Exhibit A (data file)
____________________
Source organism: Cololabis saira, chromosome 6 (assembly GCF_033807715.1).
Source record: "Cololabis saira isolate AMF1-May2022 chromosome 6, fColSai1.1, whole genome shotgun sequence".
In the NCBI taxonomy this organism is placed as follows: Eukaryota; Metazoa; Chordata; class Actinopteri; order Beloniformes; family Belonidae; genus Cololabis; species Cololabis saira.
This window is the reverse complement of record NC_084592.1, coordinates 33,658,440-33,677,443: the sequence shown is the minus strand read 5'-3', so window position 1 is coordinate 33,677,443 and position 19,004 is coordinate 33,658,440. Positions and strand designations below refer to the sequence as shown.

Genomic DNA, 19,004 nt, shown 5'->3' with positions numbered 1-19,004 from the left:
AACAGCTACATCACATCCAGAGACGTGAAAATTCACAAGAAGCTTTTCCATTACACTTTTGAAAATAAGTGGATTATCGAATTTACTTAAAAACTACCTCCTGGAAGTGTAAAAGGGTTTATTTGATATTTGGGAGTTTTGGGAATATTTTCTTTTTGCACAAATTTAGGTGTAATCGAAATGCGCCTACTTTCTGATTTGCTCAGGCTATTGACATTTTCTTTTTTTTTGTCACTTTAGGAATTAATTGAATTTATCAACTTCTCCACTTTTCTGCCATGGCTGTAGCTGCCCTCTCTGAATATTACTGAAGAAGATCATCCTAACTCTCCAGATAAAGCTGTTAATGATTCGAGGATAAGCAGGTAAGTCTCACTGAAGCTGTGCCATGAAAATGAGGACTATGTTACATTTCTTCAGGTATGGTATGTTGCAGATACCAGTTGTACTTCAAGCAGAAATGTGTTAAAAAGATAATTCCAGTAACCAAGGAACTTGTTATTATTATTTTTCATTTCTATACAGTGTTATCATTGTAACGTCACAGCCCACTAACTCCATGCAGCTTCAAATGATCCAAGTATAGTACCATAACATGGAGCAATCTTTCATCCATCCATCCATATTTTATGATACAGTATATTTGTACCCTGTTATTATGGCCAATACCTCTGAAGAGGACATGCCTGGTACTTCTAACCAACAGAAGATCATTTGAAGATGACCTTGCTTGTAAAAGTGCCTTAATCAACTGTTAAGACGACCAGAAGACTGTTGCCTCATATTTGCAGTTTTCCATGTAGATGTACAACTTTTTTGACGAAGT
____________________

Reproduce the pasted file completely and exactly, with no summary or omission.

Source organism: Cololabis saira, chromosome 6 (assembly GCF_033807715.1).
Source record: "Cololabis saira isolate AMF1-May2022 chromosome 6, fColSai1.1, whole genome shotgun sequence".
In the NCBI taxonomy this organism is placed as follows: Eukaryota; Metazoa; Chordata; class Actinopteri; order Beloniformes; family Belonidae; genus Cololabis; species Cololabis saira.
This window is the reverse complement of record NC_084592.1, coordinates 33,658,440-33,677,443: the sequence shown is the minus strand read 5'-3', so window position 1 is coordinate 33,677,443 and position 19,004 is coordinate 33,658,440. Positions and strand designations below refer to the sequence as shown.

Genomic DNA, 19,004 nt, shown 5'->3' with positions numbered 1-19,004 from the left:
AACAGCTACATCACATCCAGAGACGTGAAAATTCACAAGAAGCTTTTCCATTACACTTTTGAAAATAAGTGGATTATCGAATTTACTTAAAAACTACCTCCTGGAAGTGTAAAAGGGTTTATTTGATATTTGGGAGTTTTGGGAATATTTTCTTTTTGCACAAATTTAGGTGTAATCGAAATGCGCCTACTTTCTGATTTGCTCAGGCTATTGACATTTTCTTTTTTTTTGTCACTTTAGGAATTAATTGAATTTATCAACTTCTCCACTTTTCTGCCATGGCTGTAGCTGCCCTCTCTGAATATTACTGAAGAAGATCATCCTAACTCTCCAGATAAAGCTGTTAATGATTCGAGGATAAGCAGGTAAGTCTCACTGAAGCTGTGCCATGAAAATGAGGACTATGTTACATTTCTTCAGGTATGGTATGTTGCAGATACCAGTTGTACTTCAAGCAGAAATGTGTTAAAAAGATAATTCCAGTAACCAAGGAACTTGTTATTATTATTTTTCATTTCTATACAGTGTTATCATTGTAACGTCACAGCCCACTAACTCCATGCAGCTTCAAATGATCCAAGTATAGTACCATAACATGGAGCAATCTTTCATCCATCCATCCATATTTTATGATACAGTATATTTGTACCCTGTTATTATGGCCAATACCTCTGAAGAGGACATGCCTGGTACTTCTAACCAACAGAAGATCATTTGAAGATGACCTTGCTTGTAAAAGTGCCTTAATCAACTGTTAAGACGACCAGAAGACTGTTGCCTCATATTTGCAGTTTTCCATGTAGATGTACAACTTTTTTGACGAAGT